"Very close" is a relative term in astronomy. The closest planet to our sun is Mercury, which is 57,910,000km from the sun. I can say with great confidence that flying at a cruising altitude of 10km, bringing you to 57,909,990km is not going to make all that much difference.
What makes it warmer to get closer to the star anyway? The temperature of the radiation reaching you is exactly the same. The only difference is that the star is making up a larger portion of what you can see, so it can heat you faster. You would be looking for the star to be so ungodly close that moving up towards it actually noticeably increases its size in the sky.
To get the effect you describe, I think you would want to have a brown dwarf instead of a star (brown dwarfs are nicknamed "failed stars" because they lack the mass to fuse hydrogen, but can fuse other elements). Brown dwarfs can range from anywhere from 3000 degrees down to the temperature of hot coffee. Then you want it close enough to touch. If you can have a transition from purely radiative heating to conductive heating as you go up. However, you're going to run into issues with drag. Such a planet is on a death-spiral into the sun.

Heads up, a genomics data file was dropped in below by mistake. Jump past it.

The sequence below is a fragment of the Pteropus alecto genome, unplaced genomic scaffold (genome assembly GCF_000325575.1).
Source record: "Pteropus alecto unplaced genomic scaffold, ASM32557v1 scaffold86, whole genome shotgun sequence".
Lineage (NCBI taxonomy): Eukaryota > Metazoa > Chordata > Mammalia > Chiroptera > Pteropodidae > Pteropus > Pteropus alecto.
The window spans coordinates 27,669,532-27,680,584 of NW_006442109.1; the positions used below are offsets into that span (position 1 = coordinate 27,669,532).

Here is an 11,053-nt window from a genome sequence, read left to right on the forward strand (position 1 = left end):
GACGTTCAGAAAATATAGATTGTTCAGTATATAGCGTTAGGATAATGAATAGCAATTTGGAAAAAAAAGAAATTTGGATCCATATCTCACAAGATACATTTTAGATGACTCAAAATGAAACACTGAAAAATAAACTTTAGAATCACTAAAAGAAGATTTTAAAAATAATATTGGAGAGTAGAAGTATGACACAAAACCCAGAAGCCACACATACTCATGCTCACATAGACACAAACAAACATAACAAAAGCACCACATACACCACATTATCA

Perhaps the easiest way is to have a substantial cloud layer. If your planet is permanently covered in highly reflective clouds which are transparent to low temperature radiation (like that from the ground), the ground would be quite cool. However, ascend above the clouds, and you suffer the full gaze of the star.